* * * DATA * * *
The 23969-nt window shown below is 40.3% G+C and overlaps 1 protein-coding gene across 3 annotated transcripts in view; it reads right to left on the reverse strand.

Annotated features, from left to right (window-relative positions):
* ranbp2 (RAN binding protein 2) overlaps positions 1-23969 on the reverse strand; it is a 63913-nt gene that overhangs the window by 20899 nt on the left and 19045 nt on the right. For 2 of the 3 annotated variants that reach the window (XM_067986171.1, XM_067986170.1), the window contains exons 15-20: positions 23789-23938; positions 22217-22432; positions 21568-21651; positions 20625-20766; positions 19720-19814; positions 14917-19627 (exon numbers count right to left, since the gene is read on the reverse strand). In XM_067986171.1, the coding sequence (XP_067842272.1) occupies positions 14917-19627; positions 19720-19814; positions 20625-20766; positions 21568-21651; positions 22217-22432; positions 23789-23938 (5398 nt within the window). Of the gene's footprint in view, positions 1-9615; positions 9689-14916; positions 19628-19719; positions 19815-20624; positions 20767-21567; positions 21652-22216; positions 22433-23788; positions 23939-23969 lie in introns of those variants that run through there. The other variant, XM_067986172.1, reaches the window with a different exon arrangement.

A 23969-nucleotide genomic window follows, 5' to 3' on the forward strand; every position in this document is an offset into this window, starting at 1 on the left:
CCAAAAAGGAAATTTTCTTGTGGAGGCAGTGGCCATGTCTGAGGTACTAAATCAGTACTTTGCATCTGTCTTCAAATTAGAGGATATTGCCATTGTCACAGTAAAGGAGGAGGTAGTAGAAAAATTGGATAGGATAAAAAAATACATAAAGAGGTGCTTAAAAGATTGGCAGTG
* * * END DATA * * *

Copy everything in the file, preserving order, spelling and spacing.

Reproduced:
The 23969-nt window shown below is 40.3% G+C and overlaps 1 protein-coding gene across 3 annotated transcripts in view; it reads right to left on the reverse strand.

Annotated features, from left to right (window-relative positions):
* ranbp2 (RAN binding protein 2) overlaps positions 1-23969 on the reverse strand; it is a 63913-nt gene that overhangs the window by 20899 nt on the left and 19045 nt on the right. For 2 of the 3 annotated variants that reach the window (XM_067986171.1, XM_067986170.1), the window contains exons 15-20: positions 23789-23938; positions 22217-22432; positions 21568-21651; positions 20625-20766; positions 19720-19814; positions 14917-19627 (exon numbers count right to left, since the gene is read on the reverse strand). In XM_067986171.1, the coding sequence (XP_067842272.1) occupies positions 14917-19627; positions 19720-19814; positions 20625-20766; positions 21568-21651; positions 22217-22432; positions 23789-23938 (5398 nt within the window). Of the gene's footprint in view, positions 1-9615; positions 9689-14916; positions 19628-19719; positions 19815-20624; positions 20767-21567; positions 21652-22216; positions 22433-23788; positions 23939-23969 lie in introns of those variants that run through there. The other variant, XM_067986172.1, reaches the window with a different exon arrangement.

A 23969-nucleotide genomic window follows, 5' to 3' on the forward strand; every position in this document is an offset into this window, starting at 1 on the left:
CCAAAAAGGAAATTTTCTTGTGGAGGCAGTGGCCATGTCTGAGGTACTAAATCAGTACTTTGCATCTGTCTTCAAATTAGAGGATATTGCCATTGTCACAGTAAAGGAGGAGGTAGTAGAAAAATTGGATAGGATAAAAAAATACATAAAGAGGTGCTTAAAAGATTGGCAGTG